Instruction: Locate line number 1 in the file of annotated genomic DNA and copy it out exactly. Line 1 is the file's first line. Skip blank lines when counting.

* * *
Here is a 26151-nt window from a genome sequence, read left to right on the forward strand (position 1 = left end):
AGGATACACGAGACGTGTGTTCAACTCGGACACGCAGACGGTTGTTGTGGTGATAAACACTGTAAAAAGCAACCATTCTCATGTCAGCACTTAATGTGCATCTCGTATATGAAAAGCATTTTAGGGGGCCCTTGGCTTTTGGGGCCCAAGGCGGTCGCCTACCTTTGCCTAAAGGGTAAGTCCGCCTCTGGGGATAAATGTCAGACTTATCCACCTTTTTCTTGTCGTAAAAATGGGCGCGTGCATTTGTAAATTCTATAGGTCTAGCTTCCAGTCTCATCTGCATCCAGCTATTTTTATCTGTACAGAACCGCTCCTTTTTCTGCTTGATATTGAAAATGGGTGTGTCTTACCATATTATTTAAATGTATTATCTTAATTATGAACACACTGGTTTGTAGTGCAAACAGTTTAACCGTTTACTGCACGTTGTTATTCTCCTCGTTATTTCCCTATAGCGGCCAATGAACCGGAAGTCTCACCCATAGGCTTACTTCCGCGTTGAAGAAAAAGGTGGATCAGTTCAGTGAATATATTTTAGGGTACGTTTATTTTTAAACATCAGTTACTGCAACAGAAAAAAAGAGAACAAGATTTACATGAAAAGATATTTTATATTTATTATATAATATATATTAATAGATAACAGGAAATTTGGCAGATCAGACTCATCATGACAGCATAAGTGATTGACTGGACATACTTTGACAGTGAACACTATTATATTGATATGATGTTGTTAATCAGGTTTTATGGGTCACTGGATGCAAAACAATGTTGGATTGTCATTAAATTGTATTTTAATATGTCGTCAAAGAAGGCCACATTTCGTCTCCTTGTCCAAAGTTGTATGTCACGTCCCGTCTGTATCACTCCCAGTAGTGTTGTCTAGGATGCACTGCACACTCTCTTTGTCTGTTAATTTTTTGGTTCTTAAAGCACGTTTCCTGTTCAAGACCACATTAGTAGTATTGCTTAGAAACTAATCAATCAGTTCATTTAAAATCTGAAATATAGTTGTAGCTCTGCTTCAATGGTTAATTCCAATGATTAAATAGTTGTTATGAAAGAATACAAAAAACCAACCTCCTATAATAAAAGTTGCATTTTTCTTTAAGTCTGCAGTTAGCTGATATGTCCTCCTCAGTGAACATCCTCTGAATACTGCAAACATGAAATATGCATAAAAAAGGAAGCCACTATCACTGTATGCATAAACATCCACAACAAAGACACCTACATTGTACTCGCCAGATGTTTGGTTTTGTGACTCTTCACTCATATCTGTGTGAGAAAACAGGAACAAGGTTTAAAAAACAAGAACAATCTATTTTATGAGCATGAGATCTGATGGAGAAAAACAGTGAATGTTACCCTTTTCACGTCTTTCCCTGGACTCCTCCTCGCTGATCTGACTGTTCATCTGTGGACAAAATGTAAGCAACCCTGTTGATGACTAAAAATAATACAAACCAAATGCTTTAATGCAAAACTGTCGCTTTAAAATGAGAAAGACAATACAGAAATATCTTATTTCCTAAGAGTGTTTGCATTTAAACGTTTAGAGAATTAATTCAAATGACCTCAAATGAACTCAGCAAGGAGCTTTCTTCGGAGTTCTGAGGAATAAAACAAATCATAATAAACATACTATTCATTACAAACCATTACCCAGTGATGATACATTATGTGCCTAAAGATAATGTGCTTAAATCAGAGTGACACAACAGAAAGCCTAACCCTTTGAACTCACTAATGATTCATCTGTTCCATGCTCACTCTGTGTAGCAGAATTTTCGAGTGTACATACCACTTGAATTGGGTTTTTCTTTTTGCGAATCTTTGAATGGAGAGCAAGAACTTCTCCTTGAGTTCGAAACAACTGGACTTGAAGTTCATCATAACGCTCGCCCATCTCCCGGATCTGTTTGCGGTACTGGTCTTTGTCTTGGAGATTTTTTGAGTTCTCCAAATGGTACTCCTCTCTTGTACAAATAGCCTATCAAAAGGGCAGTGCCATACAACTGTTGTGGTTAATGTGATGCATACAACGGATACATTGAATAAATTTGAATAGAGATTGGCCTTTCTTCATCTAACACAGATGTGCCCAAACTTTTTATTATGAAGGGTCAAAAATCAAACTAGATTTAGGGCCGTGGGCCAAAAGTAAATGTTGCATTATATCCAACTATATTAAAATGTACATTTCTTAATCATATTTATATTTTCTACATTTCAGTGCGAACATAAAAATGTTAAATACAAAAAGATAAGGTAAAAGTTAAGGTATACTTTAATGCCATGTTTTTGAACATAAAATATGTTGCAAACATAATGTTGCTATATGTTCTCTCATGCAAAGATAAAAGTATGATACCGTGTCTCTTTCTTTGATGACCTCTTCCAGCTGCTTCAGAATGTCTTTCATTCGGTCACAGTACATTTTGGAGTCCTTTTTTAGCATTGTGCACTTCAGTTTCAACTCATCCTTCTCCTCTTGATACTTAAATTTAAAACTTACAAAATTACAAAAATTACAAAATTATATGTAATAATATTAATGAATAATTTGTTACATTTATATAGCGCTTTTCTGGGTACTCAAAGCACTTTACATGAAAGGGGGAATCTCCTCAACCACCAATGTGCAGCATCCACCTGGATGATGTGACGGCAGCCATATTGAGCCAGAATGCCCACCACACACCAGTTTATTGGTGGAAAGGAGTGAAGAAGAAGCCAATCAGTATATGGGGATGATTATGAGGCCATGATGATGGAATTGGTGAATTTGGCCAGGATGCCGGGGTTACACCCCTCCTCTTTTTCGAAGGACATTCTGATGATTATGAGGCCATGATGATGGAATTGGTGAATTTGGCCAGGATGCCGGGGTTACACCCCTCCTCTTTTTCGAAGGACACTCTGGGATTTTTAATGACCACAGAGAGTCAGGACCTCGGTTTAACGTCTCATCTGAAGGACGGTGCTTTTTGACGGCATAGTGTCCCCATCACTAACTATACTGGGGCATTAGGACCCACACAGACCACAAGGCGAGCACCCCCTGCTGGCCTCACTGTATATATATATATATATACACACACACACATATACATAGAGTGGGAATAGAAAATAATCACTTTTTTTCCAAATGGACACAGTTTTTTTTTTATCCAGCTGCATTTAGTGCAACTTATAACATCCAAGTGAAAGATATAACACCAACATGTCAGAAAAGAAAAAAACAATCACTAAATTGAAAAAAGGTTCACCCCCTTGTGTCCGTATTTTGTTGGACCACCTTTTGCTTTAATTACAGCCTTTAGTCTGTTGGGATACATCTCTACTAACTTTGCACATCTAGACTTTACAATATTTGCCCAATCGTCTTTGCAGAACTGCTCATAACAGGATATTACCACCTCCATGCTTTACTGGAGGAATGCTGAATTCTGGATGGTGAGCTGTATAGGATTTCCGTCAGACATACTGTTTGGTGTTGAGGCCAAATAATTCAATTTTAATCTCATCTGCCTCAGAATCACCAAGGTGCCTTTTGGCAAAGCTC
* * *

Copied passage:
Here is a 26151-nt window from a genome sequence, read left to right on the forward strand (position 1 = left end):